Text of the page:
Peter 'RoboCrouch’ Crouch and Fernando ‘The Giant’ Llorente both play at White Hart Lane this weekend but who should be Tottenham Hotspurs' striker next season?
Style of Play
Neither is particularly quick. In a foot race it would be less the hare and the tortoise more hair growing vs. paint drying. However if big Fernando and bigger Pete decided to do a dine and dash because they forgot their wallets it’d be Crouch who’d get caught and have to do the dishes.
In general Llorente is more mobile than Crouch. You’re more likely to see him lead the line moving centre backs around and running the channels. Crouch tends to pitch up on the opposite side off the box looking for long diagonal balls to knock down.
They are both brave. The difference is Crouch being brave means he’ll concede a free kick. Llorente bravery earned him a few goals in Spain by wanting it more than the defender.
Peter Crouch: 8/10 Can be very effective for the way we’ve played but lack of movement makes him easier to ‘figure out’.
Fernando Llorente: 9/10 Extra mobility makes him better suited to play as a lone striker.
Strength In The Air
Peter Crouch is obviously a threat in the air but is more likely of the two to give away free kicks on the continent. It’s not necessarily his fault since referees were specifically instructed to look out for the big man a few seasons ago. Now when he plays anywhere they spend the Euro he’s pulled up for a foul every time he jumps. Also it’s hard to shake the feeling that Pete doesn’t use his 6 foot 7 inch frame to it’s full potential.
Athletic Bilbao play a more direct physical game than most teams in Spain and Llorente dominates aerially in La Liga. It would be interesting to see how he gets on with some of the bruisers who play in the Premier league. He didn’t get much change out of Carvalho when Real Madrid went to Bilbao last season but Ricky always had Crouch in his pocket whenever they met during his Premier League days.
Peter Crouch: 8/10 Gives away too many free kicks but some teams just can’t live with him.
Fernando Llorente: 8/10 If he can dominate in England like he does in Spain this should be a nine.
At club level Crouch has the edge. He’s played in the Champions League 39 times including a final and made 404 appearances for clubs and country over 11 seasons. At 30 he’s played at every level in English football and has picked up a Championship winners medal (League One at the time) and an FA Cup.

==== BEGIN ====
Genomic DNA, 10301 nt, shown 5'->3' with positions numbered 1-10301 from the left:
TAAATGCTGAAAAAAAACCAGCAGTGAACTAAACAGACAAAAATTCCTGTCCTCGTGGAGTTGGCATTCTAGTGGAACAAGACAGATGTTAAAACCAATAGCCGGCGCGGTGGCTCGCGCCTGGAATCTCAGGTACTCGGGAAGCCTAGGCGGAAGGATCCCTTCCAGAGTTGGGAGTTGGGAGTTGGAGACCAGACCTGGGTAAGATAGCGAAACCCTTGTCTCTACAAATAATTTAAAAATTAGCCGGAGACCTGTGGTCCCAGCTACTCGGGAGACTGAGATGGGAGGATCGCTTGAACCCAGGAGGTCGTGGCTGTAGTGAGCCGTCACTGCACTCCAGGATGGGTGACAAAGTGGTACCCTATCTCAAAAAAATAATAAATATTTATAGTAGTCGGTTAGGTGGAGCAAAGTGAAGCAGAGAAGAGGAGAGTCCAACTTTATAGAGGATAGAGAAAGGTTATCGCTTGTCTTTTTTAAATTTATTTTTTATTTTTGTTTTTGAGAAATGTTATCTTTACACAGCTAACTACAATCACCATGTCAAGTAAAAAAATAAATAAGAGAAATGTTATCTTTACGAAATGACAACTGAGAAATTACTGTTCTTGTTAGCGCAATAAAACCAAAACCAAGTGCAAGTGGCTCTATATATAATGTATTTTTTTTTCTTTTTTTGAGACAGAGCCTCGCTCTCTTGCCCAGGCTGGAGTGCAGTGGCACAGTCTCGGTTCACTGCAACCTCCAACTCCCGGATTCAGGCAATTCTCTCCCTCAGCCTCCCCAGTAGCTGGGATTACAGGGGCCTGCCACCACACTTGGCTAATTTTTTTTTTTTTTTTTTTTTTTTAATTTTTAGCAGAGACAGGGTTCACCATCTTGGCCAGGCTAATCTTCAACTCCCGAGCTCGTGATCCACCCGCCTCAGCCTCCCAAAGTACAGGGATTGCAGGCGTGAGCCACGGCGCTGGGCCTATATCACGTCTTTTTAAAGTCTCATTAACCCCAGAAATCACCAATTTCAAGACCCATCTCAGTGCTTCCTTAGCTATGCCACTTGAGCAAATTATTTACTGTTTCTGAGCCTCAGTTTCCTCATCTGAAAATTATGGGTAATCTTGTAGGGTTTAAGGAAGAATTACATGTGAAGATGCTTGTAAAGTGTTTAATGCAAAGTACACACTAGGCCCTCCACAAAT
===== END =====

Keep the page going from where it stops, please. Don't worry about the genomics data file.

At only 26 Llorente has turned out 204 times for his club played in a couple of domestic cup finals but marginally more impressive managed to grab hold of a World Cup winners medal in his 18 international caps. Enough. Said.
Peter Crouch: 7/10 in pure terms he has more experience but at a stage of his career when experience is a nice way of saying ‘getting old’.
Fernando Llorente: 8/10 He hasn’t put in the man hours Crouch has but his experiences of playing with the very best players at the highest level is where Spurs want to go next season.
Llorente can score with any part of his body. Whether it’s right foot, left foot or with his head he’s capable of a perfect hat trick every time he enters the pitch. He knows how to make the most of his massive frame when getting his head to things; Spurs two winger style should suit him. He’s also lively in the box and scores poachers goals. Plus he also scores against big teams. Llorente scored against 4 of the top five last seasons, including away goals at Real Madrid, Seville and Villarreal which suggests a certain composure in front of goal.
Not one of the strongest parts of Crouch’s game. He’s not great on the dribble, unconvincing one on one, he’s not got a very powerful shot and he’s not a right place at the right time striker in the mould of Gary Lineker. He can score overhead kicks though and he’s a b******d for any sort of acrobatic volley, which I rate.
Peter Crouch: 6/10 Despite being a striker you don’t buy Crouch because he’s deadly one on one. Has a nice line in difficult volleys but they don’t come around often enough.
Fernando Llorente: 8/10 20 yards or closer, left foot, right foot or header the bloke can score you a goal.